The Russian has some working engines but Russian engines have short lifespan and maintenance problems in home country Russia and countries where those engines were exported. Russian engines are prune to failure resulting large numbers of aircraft crashes in India, China, Russia, Uganda,Venezuela, Vietnam, Bangladesh and Myanmar.
Buy, Build or Steal
Pouring great resources into its own development work, but is not above stealing technology. It is understood that the core of the WS-10 is based on CFM International CFM56 technology that China obtained in the 1980s. In October 2018, an alleged Chinese intelligence officer was extradited to the USA to face criminal charges related to a scheme to steal trade secrets from leading US aviation companies, including GE Aviation. Court documents suggested the alleged theft targeted technology related to engine fan blades and “containment structures”. Pratt-Whitney received hefty fines to sale software codes which control, measure and monitor powerplant of helicopters. China bought the software to use in commercial helicopter but later on sources confirmed State Department that China used the software in Z-10 attack helicopter. China faces tremendous trade barrier to acquire such sophisticated technology from western countries.
The requirement for Beijing to steal technology was highlighted as early as 2011 in a report from the Washington DC-based Institute for National Strategic Studies entitled Buy, Build, or Steal: China’s Quest for Advanced Military Aviation Technologies. The report concluded that China would find it increasingly difficult to develop highly advanced aerospace technologies, and its traditional partner Russia is ever more wary of sharing technology owing to fear of intellectual property theft. This will force China to rely increasingly on espionage to obtain advanced capabilities.
The WS-15 explosion was confirmed by another source close to the military, who said the reasons it happened were complicated, with one being the quality control of its single-crystal turbine blades, the key component for such a powerful turbofan engine.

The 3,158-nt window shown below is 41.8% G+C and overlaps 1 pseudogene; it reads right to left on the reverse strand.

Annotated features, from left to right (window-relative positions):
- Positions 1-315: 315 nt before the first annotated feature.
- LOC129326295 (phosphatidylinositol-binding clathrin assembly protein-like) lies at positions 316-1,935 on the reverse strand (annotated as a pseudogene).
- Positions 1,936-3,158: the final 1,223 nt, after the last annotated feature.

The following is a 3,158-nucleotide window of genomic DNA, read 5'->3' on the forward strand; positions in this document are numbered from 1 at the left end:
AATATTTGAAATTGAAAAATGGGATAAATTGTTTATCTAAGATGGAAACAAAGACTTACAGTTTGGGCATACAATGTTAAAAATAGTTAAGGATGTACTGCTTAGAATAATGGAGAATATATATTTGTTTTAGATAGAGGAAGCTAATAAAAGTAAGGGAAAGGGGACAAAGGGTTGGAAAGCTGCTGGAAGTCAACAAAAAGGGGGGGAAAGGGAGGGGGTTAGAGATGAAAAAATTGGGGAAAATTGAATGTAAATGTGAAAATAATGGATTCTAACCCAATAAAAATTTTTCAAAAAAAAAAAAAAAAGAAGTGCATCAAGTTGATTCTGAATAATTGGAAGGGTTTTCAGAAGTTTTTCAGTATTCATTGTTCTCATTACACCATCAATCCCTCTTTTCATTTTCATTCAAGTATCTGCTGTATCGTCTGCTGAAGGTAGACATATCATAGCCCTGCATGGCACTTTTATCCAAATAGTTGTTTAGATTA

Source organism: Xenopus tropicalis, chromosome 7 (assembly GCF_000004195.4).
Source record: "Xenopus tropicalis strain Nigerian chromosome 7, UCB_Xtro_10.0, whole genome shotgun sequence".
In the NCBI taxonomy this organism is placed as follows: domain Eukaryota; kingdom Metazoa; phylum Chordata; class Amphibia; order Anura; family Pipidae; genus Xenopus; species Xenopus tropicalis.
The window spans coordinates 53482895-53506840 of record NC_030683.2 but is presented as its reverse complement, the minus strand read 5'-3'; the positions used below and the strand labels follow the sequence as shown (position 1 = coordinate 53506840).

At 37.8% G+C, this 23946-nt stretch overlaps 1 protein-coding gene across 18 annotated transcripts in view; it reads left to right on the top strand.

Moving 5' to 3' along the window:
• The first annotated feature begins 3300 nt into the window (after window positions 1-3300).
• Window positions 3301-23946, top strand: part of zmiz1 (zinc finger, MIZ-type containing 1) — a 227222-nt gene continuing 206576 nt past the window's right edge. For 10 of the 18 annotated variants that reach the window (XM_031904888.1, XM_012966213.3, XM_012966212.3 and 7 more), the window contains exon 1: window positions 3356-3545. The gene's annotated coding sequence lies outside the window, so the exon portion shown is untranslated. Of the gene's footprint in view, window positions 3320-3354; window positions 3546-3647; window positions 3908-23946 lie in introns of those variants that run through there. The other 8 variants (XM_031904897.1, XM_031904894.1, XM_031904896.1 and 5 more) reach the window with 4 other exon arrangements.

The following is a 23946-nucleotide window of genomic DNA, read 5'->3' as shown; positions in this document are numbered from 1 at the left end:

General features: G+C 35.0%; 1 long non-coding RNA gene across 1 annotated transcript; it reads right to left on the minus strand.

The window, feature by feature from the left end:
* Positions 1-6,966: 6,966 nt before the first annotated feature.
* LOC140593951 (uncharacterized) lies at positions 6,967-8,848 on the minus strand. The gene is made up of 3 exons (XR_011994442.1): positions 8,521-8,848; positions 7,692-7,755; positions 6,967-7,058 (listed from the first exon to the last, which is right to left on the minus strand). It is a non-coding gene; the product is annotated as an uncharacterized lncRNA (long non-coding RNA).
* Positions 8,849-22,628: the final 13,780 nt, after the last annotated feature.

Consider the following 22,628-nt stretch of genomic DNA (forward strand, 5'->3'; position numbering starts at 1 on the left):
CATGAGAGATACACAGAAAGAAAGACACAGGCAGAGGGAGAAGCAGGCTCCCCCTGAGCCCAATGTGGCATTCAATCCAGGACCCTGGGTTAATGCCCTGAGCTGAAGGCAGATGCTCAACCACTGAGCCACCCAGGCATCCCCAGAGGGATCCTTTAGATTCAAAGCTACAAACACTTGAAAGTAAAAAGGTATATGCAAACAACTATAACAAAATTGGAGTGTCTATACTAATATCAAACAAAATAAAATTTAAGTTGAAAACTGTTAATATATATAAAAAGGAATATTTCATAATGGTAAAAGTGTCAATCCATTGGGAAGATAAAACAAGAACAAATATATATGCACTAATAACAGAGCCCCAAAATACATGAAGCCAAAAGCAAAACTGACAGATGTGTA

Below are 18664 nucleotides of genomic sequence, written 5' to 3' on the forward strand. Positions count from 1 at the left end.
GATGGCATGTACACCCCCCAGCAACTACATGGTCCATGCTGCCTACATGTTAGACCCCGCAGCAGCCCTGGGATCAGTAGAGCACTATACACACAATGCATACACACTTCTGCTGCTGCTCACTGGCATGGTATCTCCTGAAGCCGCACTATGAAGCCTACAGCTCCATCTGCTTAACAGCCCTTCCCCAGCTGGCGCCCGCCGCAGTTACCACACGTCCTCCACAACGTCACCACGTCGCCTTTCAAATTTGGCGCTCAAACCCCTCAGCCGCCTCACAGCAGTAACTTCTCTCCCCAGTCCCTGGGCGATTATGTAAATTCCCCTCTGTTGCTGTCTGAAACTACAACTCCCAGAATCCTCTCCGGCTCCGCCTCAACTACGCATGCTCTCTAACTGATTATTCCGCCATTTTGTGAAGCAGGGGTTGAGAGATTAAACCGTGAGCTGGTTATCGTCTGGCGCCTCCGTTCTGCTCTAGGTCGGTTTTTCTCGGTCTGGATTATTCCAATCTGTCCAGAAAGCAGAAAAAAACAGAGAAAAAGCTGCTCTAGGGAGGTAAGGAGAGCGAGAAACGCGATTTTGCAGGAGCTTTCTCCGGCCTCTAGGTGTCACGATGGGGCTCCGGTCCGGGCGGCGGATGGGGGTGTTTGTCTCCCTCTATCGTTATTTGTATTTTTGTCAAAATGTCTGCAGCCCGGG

The new-generation, single-crystal turbine blades designed for the WS-15 were supposed to be able to cope with the increased mechanical loads caused by significantly higher rotational speeds and extremely high temperatures.
Learning Curve For Temperature Control of Engine
Former Aviation Industry Corporation of China (AVIC) chairman Lin Zuoming told state media last year that China’s third-generation single-crystal turbine blades could withstand temperatures of up to 3,632 degrees Fahrenheit (2,000 degrees Celsius) in WS-10 engines, extending the engine’s lifespan from 800 hours to 1,500 hours when compared with those using the previous generation of turbine blade.
However, the thrust-to-weight ratio of the original WS-10 engine was only 7.5, while that of the WS-10B tops out at about nine. The thrust-to-weight ratio of the all-direction, vector turbofan WS-15 Emei engine is more than 10 – one of the basic requirements for giving the J-20 “supercruise” ability.
Supercruise allows stealth fighters like the US’ F-22 Raptor to fly at supersonic speeds without using afterburners, making them harder to detect. The F-22 is powered by the world’s most advanced jet engine, the Pratt & Whitney F119.
Development of Crystal Blade
But achieving supercruise would require the single-crystal turbine blades of the WS-15 engine to cope with temperatures even more extreme than those handled by the WS-10.